Things in heaven and earth

Here are 2 radiant young female primates. Would you say they were intelligently designed? I don't know, but another thinker on these matters had a stronger opinion:
"I am inclined to look at everything as resulting from designed laws, with the details, whether good or bad, left to the working out of what we may call chance."

"...the extreme difficulty or rather impossibility of conceiving this immense and wonderful universe, including man with his capacity of looking far backwards and far into futurity, as the result of blind chance or necessity. When thus reflecting I feel compelled to look to a First Cause having an intelligent mind in some degree analogous to that of man; and I deserve to be called a Theist."

"[a man] can be an ardent Theist and an evolutionist"... for himself, he had "never been an Atheist in the sense of denying the existence of a God". He added that "I think that generally (and more and more as I grow older), but not always, that an Agnostic would be a more correct description of my state of mind."
It is apparent that Charles Darwin hovered between Theism and Agnosticism, never touching Atheism but inclining towards Intelligent Design. Evolution (which convinces me) is considered evidence against ID, but not by Darwin.

The white house in the photo is Down House near London, where Darwin wrote The Origin of Species and The Descent of Man.

Comments

Alice Adams said…
What is actually apparent is that like most people with enquiring minds, Darwin’s thinking evolved over the course of his life.

Re your comment ‘Evolution is considered evidence against ID’, it is not evidence against it, rather it is a simpler explanation of the same phenomenon, apparent direction in nature, and is therefore by Ockham’s Razor more likely to be true and renders ID redundant.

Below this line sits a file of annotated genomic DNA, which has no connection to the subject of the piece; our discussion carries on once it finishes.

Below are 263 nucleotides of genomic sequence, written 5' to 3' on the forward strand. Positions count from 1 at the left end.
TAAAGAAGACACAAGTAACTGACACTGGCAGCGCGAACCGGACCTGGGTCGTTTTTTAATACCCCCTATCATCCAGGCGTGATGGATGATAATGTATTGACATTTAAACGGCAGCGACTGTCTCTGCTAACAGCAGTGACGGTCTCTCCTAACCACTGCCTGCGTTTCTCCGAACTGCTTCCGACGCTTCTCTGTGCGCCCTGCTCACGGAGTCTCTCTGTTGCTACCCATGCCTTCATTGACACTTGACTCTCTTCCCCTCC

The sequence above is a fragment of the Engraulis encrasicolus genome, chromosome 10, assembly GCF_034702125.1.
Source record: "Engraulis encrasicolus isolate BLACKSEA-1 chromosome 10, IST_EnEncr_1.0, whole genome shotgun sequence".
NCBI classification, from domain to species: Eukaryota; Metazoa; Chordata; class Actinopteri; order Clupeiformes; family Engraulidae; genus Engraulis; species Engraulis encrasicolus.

Yours are very selective quotations are these; here are a few more:

"The old argument of design in nature, as given by Paley, which seemed so conclusive, fails now that the law of natural selection has been discovered. We can no longer argue that, for instance, the beautiful hinge of a bivalve shell must have been made by an intelligent being, like the hinge of a door by a man”

“But I own that I cannot see as plainly as others do, and I should wish to do, evidence of design and beneficence on all sides of us. There seems to me too much misery in the world. I cannot persuade myself that a beneficent and omnipotent God would have designedly created that a cat should play with mice.”
mark said…
What is actually apparent is that like most people with enquiring minds, Darwin’s thinking evolved over the course of his life.

Thought evolves. So what? Alfred Wallace's (the co-propounder of Natural Selection) thought evolved towards spiritualism.

Re your comment ‘Evolution is considered evidence against ID’, it is not evidence against it, rather it is a simpler explanation of the same phenomenon, apparent direction in nature, and is therefore by Ockham’s Razor more likely to be true and renders ID redundant.

No more than a target ball falling in snooker falling into a pocket renders redundant the question of who played cue ball.


Yours are very selective quotations are these; here are a few more:

"The old argument of design in nature, as given by Paley, which seemed so conclusive, fails now that the law of natural selection has been discovered. We can no longer argue that, for instance, the beautiful hinge of a bivalve shell must have been made by an intelligent being, like the hinge of a door by a man”

This doesn't conflict with anything to do with ID unless you re-interpret what I wrote as a claim that Natural Selection is wrong, when I wrote that it is right.



“But I own that I cannot see as plainly as others do, and I should wish to do, evidence of design and beneficence on all sides of us. There seems to me too much misery in the world. I cannot persuade myself that a beneficent and omnipotent God would have designedly created that a cat should play with mice.”

That's an argument against benificence (an emotional argument at that) not against design. Anyway the entire quote is this: